Pakistan to Introduce Economic Reforms

Pakistan to cut resource allocation distortion for stronger economic growth: World Bank

World Bank Reports Pakistan to enhance productivity with reforms for sustainable economic growth.

Pakistan to introduce economic reforms as it can grow sustainably only if the country introduces productivity enhancing reforms that facilitate a better allocation of resources into more dynamic activities, and of talent to more productive uses, according to a new World Bank report.

The report, From Swimming in Sand to High and Sustainable Growth, finds that the country’s inability to allocate all its talent and resources to the most productive uses has stunted economic growth. It presents evidence of systematic productivity stagnation across firms and farms. In manufacturing and services, most of the productivity stagnation is related to firms losing efficiency over time. The report shows a decline in agricultural productivity, strongly linked to elevated temperatures and rainfall variations.

The report presents a roadmap to reduce economic distortions deterring productivity growth. Critical reforms include harmonizing direct taxes to channel resources into manufacturing and tradable services instead of real estate. The report also suggests reducing the anti-export bias by lowering import duties and reversing the anti-diversification bias of export incentives.

Women’s Role in Productivity

Productivity is further affected by the fact that Pakistan does not tap into all of its talent. “Women in Pakistan have made progress in educational attainment, but this accumulated human capital is underused because of constraints they face to participate in the labor force,” said Najy Benhassine World Bank Country Director for Pakistan. “With only 22 percent of women employed in Pakistan, women’s labor force participation is among the lowest in the world. By closing the female employment gap relative to its peers, Pakistan can accrue GDP gains of up to 23 percent. Successful implementation of policies to address the demand- and supply-side barriers to female labor force participation, can create about 7.3 million new jobs for women.”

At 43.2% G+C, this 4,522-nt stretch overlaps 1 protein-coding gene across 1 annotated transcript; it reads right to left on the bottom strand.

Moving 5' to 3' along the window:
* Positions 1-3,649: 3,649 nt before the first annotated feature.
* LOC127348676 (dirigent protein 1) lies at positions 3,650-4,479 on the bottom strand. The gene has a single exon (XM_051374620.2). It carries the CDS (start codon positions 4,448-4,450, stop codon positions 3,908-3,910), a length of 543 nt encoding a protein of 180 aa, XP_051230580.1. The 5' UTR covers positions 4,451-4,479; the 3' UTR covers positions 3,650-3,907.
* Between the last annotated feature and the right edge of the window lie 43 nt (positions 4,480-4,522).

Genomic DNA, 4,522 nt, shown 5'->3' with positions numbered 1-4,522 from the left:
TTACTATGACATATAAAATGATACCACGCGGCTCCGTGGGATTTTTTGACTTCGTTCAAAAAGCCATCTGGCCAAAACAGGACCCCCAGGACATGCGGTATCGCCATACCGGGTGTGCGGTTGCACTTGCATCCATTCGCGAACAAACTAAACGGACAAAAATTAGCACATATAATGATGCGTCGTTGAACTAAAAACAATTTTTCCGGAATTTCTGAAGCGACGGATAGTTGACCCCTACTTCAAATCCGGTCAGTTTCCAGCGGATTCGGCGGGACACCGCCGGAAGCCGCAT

“Pakistan’s economy is at a critical stage. It could be a turning point where long-term structural imbalances that have prevented sustainable growth for too long ought to be addressed urgently. The report puts forward a series of policy recommendations to achieve this in a sequenced way” said Gonzalo J. Varela, Senior Economist and co-author of the Report. “First, reduce distortions that misallocate resources and talent. Second, support growth of firms through smart interventions, rather than through blanket subsidies. Third, create a positive, dynamic loop between evidence and policymaking, strengthening feasibility analysis of publicly funded projects or programs.”

The report urges Pakistan to boost business impact by reducing regulatory complexity and harmonizing the GST across provinces. Reform investment laws to attract more foreign direct investment and upgrade insolvency laws to lower liquidation costs for non-viable firms.


In the meantime, providing safe and affordable mobility especially for women; boosting digital connectivity and digitally enabled jobs; demonstrating the benefits of increased female labor force participation to positively shift entrenched norms; developing skills; and reducing sectoral gender bias are among the top and medium-term recommendations of the report, which will allow Pakistan to introduce economic reforms.

“Firms in Pakistan struggle to grow large as they grow old. A young formal firm in Pakistan that has been in operation for 10 to 15 years is about the same size as a firm that has been in operation for more than 40 years. Similarly, an average Pakistani exporter is less than half the size of one in Bangladesh. This shows a lack of dynamism amongst Pakistani firms, compared to better functioning markets, where firms either grow or exit,” said Zehra Aslam, Economist and co-author of the report.

Original Source: World Bank


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